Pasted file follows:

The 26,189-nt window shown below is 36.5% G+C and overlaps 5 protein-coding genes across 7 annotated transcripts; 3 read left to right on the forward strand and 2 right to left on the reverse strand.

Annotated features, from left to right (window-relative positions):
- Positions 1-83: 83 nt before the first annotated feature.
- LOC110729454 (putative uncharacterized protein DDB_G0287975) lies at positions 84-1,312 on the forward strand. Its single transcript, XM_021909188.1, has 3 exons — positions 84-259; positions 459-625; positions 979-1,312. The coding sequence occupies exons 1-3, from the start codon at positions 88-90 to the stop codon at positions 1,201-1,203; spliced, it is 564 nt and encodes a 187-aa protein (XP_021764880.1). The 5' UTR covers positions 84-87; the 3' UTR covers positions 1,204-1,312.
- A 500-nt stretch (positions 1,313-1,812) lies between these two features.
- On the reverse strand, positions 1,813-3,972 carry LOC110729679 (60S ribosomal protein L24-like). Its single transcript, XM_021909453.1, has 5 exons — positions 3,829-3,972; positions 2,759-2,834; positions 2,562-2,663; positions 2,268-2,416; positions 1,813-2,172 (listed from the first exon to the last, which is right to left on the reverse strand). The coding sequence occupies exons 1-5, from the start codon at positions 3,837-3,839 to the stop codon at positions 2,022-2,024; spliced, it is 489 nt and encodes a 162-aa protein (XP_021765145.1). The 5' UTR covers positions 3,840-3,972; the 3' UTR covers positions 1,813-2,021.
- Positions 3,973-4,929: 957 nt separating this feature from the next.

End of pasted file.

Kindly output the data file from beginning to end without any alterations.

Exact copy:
The 26,189-nt window shown below is 36.5% G+C and overlaps 5 protein-coding genes across 7 annotated transcripts; 3 read left to right on the forward strand and 2 right to left on the reverse strand.

Annotated features, from left to right (window-relative positions):
- Positions 1-83: 83 nt before the first annotated feature.
- LOC110729454 (putative uncharacterized protein DDB_G0287975) lies at positions 84-1,312 on the forward strand. Its single transcript, XM_021909188.1, has 3 exons — positions 84-259; positions 459-625; positions 979-1,312. The coding sequence occupies exons 1-3, from the start codon at positions 88-90 to the stop codon at positions 1,201-1,203; spliced, it is 564 nt and encodes a 187-aa protein (XP_021764880.1). The 5' UTR covers positions 84-87; the 3' UTR covers positions 1,204-1,312.
- A 500-nt stretch (positions 1,313-1,812) lies between these two features.
- On the reverse strand, positions 1,813-3,972 carry LOC110729679 (60S ribosomal protein L24-like). Its single transcript, XM_021909453.1, has 5 exons — positions 3,829-3,972; positions 2,759-2,834; positions 2,562-2,663; positions 2,268-2,416; positions 1,813-2,172 (listed from the first exon to the last, which is right to left on the reverse strand). The coding sequence occupies exons 1-5, from the start codon at positions 3,837-3,839 to the stop codon at positions 2,022-2,024; spliced, it is 489 nt and encodes a 162-aa protein (XP_021765145.1). The 5' UTR covers positions 3,840-3,972; the 3' UTR covers positions 1,813-2,021.
- Positions 3,973-4,929: 957 nt separating this feature from the next.